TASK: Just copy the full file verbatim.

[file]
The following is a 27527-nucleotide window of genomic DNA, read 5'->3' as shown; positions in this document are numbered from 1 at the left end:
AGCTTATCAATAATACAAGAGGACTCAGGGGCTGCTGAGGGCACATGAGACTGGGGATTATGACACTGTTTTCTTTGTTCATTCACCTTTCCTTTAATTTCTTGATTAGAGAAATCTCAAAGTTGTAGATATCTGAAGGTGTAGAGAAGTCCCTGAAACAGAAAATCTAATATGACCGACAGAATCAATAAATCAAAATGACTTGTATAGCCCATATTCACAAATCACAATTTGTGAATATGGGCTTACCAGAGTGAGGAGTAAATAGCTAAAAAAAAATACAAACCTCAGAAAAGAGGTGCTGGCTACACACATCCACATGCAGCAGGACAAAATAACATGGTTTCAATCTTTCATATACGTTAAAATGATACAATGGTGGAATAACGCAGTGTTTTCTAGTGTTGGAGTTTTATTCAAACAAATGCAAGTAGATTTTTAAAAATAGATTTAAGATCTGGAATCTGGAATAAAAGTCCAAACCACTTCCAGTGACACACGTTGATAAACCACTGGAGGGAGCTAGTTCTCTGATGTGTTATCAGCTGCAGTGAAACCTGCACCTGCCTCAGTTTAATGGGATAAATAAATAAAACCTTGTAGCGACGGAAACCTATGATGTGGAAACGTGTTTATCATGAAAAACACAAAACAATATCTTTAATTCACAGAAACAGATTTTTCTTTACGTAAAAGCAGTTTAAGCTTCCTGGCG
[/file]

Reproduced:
The following is a 27527-nucleotide window of genomic DNA, read 5'->3' as shown; positions in this document are numbered from 1 at the left end:
AGCTTATCAATAATACAAGAGGACTCAGGGGCTGCTGAGGGCACATGAGACTGGGGATTATGACACTGTTTTCTTTGTTCATTCACCTTTCCTTTAATTTCTTGATTAGAGAAATCTCAAAGTTGTAGATATCTGAAGGTGTAGAGAAGTCCCTGAAACAGAAAATCTAATATGACCGACAGAATCAATAAATCAAAATGACTTGTATAGCCCATATTCACAAATCACAATTTGTGAATATGGGCTTACCAGAGTGAGGAGTAAATAGCTAAAAAAAAATACAAACCTCAGAAAAGAGGTGCTGGCTACACACATCCACATGCAGCAGGACAAAATAACATGGTTTCAATCTTTCATATACGTTAAAATGATACAATGGTGGAATAACGCAGTGTTTTCTAGTGTTGGAGTTTTATTCAAACAAATGCAAGTAGATTTTTAAAAATAGATTTAAGATCTGGAATCTGGAATAAAAGTCCAAACCACTTCCAGTGACACACGTTGATAAACCACTGGAGGGAGCTAGTTCTCTGATGTGTTATCAGCTGCAGTGAAACCTGCACCTGCCTCAGTTTAATGGGATAAATAAATAAAACCTTGTAGCGACGGAAACCTATGATGTGGAAACGTGTTTATCATGAAAAACACAAAACAATATCTTTAATTCACAGAAACAGATTTTTCTTTACGTAAAAGCAGTTTAAGCTTCCTGGCG